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Enhancing curb appeal*

* the visual attractiveness of a house as seen from the street.

Job applicants are often advised to dress properly for that all-important initial interview. After all, they are told, you don't get a second chance to make a good first impression. The same holds true for people trying to sell their homes. Would-be buyers may not make up their minds based on curb appeal, but many don't even bother to come inside if they are turned off by how a house looks as they pull up to the front door.

In other words, all the emphasis on interior home staging — prepping a home's interior for maximum appeal — could be for naught if you ignore the home's exterior. You have only a few key moments to spark someone's interest, so it pays to put your best façade forward.

The good news is that you can beef up your home's exterior for less than $500 and a weekend's worth of time. And if you want to go whole hog by, say, replacing the siding, adding a porch or replacing your old, worn-out windows, you should be able to recoup most of your cost.

According to the 2007 "Cost vs. Value Report" from Remodeling magazine, a trade publication, the projects offering the greatest return on investment involved what could be called "curbscaping" — new siding, a deck and new windows. The payback for siding and decks was greater than that for remodeling a kitchen, and the payoff for replacing windows was just a few percentage points behind.

But you don't have to go to all that trouble to make your home's exterior more inviting. All it takes is a critical eye. In order to make a house appealing to prospective buyers, it is important to create attractive finishing touches that make it stand out from the curb.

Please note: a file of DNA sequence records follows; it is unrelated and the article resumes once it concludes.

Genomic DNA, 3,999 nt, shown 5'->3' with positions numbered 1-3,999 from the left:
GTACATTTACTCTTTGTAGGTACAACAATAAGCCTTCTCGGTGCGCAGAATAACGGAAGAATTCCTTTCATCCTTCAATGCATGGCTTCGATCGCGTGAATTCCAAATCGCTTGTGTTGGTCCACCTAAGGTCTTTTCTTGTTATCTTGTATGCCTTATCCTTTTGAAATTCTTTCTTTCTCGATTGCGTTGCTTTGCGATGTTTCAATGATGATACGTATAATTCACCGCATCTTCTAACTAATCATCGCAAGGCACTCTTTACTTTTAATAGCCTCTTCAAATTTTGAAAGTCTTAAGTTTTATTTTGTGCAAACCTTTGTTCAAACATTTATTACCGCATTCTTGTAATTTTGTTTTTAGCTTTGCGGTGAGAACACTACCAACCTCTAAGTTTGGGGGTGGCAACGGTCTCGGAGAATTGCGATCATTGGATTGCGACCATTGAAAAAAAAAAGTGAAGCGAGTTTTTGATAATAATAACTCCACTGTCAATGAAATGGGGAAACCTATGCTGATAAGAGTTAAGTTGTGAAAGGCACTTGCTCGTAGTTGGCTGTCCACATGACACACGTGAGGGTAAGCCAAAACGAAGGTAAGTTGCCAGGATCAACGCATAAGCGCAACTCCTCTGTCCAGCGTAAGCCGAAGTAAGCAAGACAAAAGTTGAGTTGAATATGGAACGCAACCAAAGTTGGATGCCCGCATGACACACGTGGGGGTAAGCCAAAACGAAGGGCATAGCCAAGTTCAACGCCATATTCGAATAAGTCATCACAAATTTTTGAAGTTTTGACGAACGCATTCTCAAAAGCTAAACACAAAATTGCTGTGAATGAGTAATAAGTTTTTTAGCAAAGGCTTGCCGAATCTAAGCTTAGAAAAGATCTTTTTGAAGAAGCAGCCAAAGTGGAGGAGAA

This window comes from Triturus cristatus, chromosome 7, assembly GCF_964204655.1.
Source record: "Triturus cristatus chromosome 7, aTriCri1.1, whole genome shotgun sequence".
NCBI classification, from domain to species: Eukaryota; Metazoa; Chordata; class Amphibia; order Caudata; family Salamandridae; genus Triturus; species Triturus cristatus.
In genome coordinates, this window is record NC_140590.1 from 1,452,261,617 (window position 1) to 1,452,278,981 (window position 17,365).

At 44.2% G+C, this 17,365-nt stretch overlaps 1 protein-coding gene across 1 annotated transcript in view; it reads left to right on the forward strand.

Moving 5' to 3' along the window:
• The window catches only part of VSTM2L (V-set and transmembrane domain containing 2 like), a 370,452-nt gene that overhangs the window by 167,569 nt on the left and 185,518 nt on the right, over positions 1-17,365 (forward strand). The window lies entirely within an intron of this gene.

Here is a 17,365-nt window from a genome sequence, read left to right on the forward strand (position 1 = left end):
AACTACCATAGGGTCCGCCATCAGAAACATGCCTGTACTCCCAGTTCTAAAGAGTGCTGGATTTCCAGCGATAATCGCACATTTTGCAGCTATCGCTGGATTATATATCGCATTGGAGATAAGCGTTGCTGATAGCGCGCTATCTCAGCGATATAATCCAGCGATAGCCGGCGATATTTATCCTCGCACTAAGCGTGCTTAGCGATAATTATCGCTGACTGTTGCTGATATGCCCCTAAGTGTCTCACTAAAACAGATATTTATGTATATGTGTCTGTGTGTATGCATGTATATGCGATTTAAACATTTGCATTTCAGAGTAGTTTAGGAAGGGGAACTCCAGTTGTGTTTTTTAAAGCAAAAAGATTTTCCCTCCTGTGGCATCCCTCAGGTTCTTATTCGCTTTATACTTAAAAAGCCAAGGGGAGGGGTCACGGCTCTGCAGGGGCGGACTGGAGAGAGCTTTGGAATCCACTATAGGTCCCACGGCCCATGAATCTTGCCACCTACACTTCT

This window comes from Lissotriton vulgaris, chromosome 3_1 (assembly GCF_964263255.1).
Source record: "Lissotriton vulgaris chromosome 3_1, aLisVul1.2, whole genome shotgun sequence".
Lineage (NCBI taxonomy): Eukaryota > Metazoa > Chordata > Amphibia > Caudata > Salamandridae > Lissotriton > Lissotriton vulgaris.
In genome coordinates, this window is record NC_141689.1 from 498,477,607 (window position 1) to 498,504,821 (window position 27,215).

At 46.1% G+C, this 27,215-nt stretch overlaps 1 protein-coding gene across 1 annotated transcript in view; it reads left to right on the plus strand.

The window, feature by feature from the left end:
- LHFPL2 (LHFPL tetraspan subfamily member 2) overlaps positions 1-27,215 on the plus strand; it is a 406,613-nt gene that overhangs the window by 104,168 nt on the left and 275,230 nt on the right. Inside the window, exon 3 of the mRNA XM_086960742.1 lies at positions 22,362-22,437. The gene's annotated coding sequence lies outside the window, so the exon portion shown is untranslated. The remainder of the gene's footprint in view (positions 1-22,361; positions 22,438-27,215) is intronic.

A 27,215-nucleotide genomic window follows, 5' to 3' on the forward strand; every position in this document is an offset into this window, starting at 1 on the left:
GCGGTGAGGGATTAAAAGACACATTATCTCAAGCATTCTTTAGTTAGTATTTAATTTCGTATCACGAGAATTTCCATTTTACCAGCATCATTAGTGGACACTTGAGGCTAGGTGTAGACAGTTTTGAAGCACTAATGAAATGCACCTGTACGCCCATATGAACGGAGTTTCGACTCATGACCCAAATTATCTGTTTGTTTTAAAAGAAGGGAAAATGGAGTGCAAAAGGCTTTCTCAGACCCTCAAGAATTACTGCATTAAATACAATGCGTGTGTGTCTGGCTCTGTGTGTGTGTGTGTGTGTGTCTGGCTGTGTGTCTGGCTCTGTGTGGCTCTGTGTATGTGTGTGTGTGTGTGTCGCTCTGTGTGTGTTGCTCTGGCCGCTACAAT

For starters, take a step back. Walk across the street, turn around and look at your place from the wide view, searching for positive features that could be highlighted and negative elements that need to be hidden from plain sight.

At this point, it will help to take a photograph of your house, which can be used as a basis for the improvements you might want to make. But opt for black and white rather than color, the landscape designer suggests, because color can affect your perception of problem areas.

A fresh coat of paint is always a good idea. Nothing creates impact more than color. But because different people have different tastes, it's always a good idea to use neutral earth tones as the main color and stronger colors to accent, say, the doors and windows. Keep in mind, though, that two or three hues are usually enough to make a statement.